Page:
In Corporate Credit, Climate Matters

Clients are becoming increasingly climate-aware and that's meaningful in advisor relationships because it can serve as a foundational piece and as a conversation starter, particularly with younger demographics that prioritize investing styles that align with their personal values.

Another plus for advisors is that while many clients know they want sustainability and climate-aware strategies in their portfolios, their knowledge base is still limited and largely revolves around climate's implications for equities. That's an opportunity for advisors to guide clients, helping them realize there are climate implications for assets beyond stocks.

In fact, climate risk is highly pertinent in the bond market, though many clients may not be aware of that. That's meaningful because, as advisors well know, 2021 is a minefield when it comes to fixed income allocations. However, that situation won't last forever and it pays to inform clients today why climate matters with bonds.

It's About Risk Mitigation

Acknowledging that government bond yields are low and although credit spreads are tight, many advisors positioning clients in corporate bonds – both investment-grade and high-yield. The climate risk conversation should happen prior to those moves being made or soon thereafter. A recent report by MSCI Research highlights why climate risk matters with corporate debt.

“With the 2021 UN Climate Change Conference (COP26) approaching, financial institutions are increasingly focused on gauging the risks related to climate change. We investigated how various climate scenarios could impact the credit risk of portfolios,” notes MSCI. “Our model-based analysis showed that, for a large sample of issuers of USD- and EUR-denominated bonds, about 16% of investment-grade issuers could experience a migration to high yield, while an additional 27% of the high-yield issuers could be downgraded under a 'Net-Zero 2050 (Average Extreme Weather)' scenario.”

This is important stuff because in today's low-yield environment, some advisors may feel as though their backs are against when it comes to getting income out of fixed income. Hence, the enthusiasm for corporate bonds and the related funds this year.

On the other hand, advisors also know how important probability of default (PD) is with corporate debt and while default rates are benign this year, climate-challenged issuers could see elevated defaults in the future.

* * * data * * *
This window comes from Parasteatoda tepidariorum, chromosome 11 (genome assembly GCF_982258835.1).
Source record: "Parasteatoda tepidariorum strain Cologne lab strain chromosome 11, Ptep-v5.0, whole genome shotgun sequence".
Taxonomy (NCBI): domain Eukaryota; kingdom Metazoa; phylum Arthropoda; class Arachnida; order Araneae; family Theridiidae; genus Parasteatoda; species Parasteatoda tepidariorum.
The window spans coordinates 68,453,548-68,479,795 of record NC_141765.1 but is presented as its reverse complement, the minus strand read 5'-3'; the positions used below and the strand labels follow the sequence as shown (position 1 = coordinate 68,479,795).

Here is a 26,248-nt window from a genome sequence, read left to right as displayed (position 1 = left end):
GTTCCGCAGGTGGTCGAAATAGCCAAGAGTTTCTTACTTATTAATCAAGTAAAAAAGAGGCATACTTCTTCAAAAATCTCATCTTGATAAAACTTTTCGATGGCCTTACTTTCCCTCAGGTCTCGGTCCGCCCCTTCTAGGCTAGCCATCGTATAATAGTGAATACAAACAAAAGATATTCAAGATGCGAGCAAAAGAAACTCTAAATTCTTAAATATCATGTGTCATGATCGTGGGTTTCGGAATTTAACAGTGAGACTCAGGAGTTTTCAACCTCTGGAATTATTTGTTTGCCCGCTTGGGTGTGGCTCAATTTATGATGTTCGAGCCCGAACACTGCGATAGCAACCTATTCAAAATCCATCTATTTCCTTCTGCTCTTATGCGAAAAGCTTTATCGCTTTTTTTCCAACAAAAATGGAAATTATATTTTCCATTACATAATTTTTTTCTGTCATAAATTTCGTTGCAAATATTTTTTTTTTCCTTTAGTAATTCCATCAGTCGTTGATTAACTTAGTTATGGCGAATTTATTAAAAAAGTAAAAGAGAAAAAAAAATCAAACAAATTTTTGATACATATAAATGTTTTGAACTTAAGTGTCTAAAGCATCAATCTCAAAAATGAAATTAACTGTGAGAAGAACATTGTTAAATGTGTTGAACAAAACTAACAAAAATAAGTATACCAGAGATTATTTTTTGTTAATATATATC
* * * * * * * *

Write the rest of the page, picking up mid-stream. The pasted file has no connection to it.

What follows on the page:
“For the sample of investment-grade (IG) and high-yield (HY) corporate-bond issuers we investigated, the changes in median PDs are relatively benign with increases of up to 0.03 percentage points for investment-grade issuers and 0.39 percentage points for high-yield issuers,” according to MSCI. “Policy risk has the largest contribution for the 'Net-Zero 2050 (Average Extreme Weather)' scenario, whereas extreme-weather risk is the main driver in the other two scenarios.”

Courtesy: MSCI

Fallen Angels Are Nice, But...

Recently in this space, we examined fallen angels, or those corporate bonds born with investment-grade ratings that are later downgraded to junk status. For those wanting more information on fallen angels, click on the link above, but long story short, that form of corporate debt historically performs well – better than traditional junk bonds – over long holding periods.

Thing is, advisors don't want to expose clients to bonds, or funds littered with such bonds, before they're downgraded. Said another way, no one wants to own a bond that looks vulnerable to downgrade because that's where the losses are incurred. Upside with fallen angels is usually accrued after markets price in that fallen angel status is coming. Data confirm that this is meaningful in the climate conversation.

“As investors increasingly incorporate climate change into their risk management, estimating its impact on credit portfolios becomes an important ingredient,” concludes MSCI. “Our analysis showed that default probabilities slightly increase on average; but more importantly, 16% of the investment-grade issuers could migrate to high yield, and an additional 27% of high-yield issuers could be downgraded, potentially putting downward pressure on portfolio returns.”

Bottom line: Not everyone has to be climate-enthusiastic in investing terms, but a little advisors homework on this front will go a long away with clients' fixed income allocations.

Related: For Client Bond Allocations, Fallen Angels Look Angelic